1989-02-01

A New Spark Ignition System for Lean Mixtures Based on a New Approach to Spark Ignition 890475

The current perspective on spark ignition is that of an electrical energy source which is introduced into a combustion chamber to ignite a combustible mixture by electrically breaking down a spark gap and delivering electrical energy (current) to the gap. Topically, the spark gap is made up of two very closely spaced electrodes (of a spark plug) which are exposed to the mixture. Such a perspective is far too limited in that it ignores the electrical plasma nature of the initial flame and the influence that the local electric field and spark discharge have on the growth of the flame. Specifically, it ignores the development of the spark and hydrocarbon flame discharges as coexisting electrical phenomena competing for the electrical energy that is supplied by the ignition system. In so doing, it fails to consider or supply the required level and quality of energy to the mixture, rendering ignition of little value except in mixtures which are ordinarily easy to ignite.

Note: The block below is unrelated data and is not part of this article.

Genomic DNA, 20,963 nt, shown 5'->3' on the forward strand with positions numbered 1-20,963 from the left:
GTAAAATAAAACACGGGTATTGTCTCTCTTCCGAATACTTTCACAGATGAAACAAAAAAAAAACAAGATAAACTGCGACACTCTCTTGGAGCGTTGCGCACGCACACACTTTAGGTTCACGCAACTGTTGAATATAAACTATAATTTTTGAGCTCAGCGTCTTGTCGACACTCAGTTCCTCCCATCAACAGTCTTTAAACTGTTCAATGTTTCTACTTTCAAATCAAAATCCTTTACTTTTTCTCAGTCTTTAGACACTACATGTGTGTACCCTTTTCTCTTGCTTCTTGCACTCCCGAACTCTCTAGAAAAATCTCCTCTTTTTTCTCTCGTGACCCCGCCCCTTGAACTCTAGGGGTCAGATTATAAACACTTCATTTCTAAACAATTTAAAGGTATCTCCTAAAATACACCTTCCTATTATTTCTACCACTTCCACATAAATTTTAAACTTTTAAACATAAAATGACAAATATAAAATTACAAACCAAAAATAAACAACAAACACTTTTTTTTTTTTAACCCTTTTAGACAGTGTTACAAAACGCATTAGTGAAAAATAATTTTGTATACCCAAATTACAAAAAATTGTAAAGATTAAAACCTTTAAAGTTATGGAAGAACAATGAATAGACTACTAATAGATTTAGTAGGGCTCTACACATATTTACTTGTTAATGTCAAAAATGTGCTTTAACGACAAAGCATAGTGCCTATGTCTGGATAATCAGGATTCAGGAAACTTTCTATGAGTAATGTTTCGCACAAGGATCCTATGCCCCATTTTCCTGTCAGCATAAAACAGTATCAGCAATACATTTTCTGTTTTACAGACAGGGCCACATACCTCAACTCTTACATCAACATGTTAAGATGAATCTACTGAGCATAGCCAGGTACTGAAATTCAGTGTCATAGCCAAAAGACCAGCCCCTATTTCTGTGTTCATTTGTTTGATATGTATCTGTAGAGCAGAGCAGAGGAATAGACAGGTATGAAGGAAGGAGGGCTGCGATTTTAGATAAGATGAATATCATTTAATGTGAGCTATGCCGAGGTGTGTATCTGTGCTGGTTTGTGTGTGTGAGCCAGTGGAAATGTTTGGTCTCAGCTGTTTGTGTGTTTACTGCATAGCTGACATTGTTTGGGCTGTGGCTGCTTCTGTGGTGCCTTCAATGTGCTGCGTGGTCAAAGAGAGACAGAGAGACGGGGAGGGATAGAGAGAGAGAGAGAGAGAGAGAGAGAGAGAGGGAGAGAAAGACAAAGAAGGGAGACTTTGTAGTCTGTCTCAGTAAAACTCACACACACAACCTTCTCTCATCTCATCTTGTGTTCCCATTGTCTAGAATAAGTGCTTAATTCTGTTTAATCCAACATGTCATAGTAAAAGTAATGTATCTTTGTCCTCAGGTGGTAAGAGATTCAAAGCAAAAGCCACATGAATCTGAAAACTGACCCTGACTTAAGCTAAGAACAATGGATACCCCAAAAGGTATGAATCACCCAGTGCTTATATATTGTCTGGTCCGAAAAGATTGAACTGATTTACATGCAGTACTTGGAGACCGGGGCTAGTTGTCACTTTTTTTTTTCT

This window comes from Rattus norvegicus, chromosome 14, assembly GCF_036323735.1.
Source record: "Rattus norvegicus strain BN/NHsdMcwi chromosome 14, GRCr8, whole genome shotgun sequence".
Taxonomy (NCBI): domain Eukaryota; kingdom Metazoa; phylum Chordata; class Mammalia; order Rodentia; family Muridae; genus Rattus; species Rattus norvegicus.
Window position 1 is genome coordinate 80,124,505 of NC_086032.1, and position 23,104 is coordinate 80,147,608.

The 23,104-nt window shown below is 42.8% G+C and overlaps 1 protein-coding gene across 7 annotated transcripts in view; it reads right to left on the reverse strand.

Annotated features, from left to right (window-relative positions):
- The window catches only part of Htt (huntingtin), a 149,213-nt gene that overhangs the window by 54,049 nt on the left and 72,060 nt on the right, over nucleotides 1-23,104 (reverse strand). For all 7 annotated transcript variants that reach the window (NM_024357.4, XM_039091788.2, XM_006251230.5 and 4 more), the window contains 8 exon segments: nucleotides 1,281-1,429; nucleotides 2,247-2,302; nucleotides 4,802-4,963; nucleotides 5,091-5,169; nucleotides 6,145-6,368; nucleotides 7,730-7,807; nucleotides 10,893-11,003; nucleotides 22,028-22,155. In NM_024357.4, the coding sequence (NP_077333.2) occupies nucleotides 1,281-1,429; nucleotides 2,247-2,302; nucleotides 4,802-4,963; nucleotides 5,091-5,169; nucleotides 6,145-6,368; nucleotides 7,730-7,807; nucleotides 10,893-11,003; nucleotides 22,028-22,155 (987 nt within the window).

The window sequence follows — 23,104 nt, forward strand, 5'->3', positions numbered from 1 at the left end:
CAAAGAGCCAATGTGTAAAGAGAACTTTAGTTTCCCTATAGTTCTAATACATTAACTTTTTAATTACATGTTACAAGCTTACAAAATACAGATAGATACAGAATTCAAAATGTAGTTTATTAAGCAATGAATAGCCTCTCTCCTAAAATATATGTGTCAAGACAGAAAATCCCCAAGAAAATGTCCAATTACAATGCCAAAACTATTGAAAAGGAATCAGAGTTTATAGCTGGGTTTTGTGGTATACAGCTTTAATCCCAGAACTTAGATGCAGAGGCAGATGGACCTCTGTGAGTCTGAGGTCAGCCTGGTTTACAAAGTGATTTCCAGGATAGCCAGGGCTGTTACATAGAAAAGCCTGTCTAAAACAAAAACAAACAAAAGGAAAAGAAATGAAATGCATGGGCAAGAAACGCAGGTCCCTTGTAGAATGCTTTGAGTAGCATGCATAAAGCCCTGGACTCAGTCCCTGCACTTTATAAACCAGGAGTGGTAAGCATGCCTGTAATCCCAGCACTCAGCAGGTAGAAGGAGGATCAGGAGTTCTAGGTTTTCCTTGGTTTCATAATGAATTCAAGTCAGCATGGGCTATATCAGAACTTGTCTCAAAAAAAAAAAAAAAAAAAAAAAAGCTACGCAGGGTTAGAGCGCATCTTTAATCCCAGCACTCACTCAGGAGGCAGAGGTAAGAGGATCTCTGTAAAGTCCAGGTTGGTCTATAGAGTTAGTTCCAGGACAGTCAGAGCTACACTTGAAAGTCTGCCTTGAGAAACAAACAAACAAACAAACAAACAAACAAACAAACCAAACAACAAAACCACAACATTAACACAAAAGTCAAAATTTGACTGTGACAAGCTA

On the other hand, a theory has been developed for including these phenomena in what is an expanded view of spark ignition. Moreover, an ignition system has been developed which implements the features of this theory. This ignition system is highly effective in igniting the very lean to ultra-lean mixtures necessary to make the lean burn engine practical to provide simplified emissions' control with excellent fuel economy.

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